Responses to the Survey Question "How Do You Interpret the Culture of Your Institution?"
Values of Eurocentrism
It is Eurocentric and colonial, hostile to those not of European origin. The colonialism is reflected in the architecture: it is constructed in such a way as to make it look like a long-established university, giving it an Ivy League symbolism.
The dominance of the English culture
You only stick to English, nothing else, it does not take into account the existence of other population groups. You have to be white and English-speaking, which then makes you more welcome.
The heterogeneity of culture
There are disciplinary, student, staff, and academic subcultures. There is not one culture, with different cultures operating across the university.
Things have been happening in the same way for a long time, and these are controlled by those who have been there for a long time; the practices are naturalized.
The shape of the culture
Middle class and elitist culture.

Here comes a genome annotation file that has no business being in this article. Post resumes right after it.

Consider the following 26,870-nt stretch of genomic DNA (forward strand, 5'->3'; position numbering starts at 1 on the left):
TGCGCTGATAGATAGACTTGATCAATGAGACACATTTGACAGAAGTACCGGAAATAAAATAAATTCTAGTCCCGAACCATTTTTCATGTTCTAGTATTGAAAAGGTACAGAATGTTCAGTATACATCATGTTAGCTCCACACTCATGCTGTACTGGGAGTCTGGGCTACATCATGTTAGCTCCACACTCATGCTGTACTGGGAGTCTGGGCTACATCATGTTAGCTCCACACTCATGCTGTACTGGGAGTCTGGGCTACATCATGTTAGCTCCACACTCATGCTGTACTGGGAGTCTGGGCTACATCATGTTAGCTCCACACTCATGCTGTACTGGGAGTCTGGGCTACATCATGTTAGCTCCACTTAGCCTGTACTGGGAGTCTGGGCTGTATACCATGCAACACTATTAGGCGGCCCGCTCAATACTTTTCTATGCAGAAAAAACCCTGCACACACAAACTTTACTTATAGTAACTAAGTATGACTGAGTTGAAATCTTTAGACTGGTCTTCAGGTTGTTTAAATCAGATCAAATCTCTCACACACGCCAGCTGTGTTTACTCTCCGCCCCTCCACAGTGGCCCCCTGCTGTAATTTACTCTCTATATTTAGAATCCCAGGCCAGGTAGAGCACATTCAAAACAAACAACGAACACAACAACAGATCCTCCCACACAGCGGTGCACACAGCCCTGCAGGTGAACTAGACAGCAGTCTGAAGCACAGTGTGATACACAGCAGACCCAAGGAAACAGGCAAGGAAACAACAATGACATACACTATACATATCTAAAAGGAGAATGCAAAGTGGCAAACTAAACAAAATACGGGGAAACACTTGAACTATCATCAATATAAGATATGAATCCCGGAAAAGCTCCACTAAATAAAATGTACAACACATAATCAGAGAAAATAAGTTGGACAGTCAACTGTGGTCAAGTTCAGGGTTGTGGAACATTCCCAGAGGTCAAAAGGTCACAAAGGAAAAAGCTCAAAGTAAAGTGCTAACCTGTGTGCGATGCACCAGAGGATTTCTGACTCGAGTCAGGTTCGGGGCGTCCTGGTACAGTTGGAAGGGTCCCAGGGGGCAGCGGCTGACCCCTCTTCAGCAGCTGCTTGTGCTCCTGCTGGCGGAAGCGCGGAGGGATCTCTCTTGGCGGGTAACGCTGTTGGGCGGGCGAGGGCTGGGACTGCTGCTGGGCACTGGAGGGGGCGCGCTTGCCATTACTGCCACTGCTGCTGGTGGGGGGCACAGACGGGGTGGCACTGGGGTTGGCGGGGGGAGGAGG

Social relations among faculty
Much emphasis on collegiality.
The black-white binary system of thought
Black people are perceived in a deficit framework, having to be brought up to speed. There is a need for special attention to be given to black faculty in order to get them on track. White academics are automatically perceived as being developed and hence on the track of excellence.
The “public” discourse on transformation
There is silence around transformation debates, much fear and victimization. Secrecy—you cannot talk openly about transformation for fear of being victimized.
Perceived allocation of unequal standards
Lack of uniform criteria for evaluating standards among black and white academics.
The relationship of academics to society
Emphasis on individualism, liberalism, and the need to be somewhat detached from society.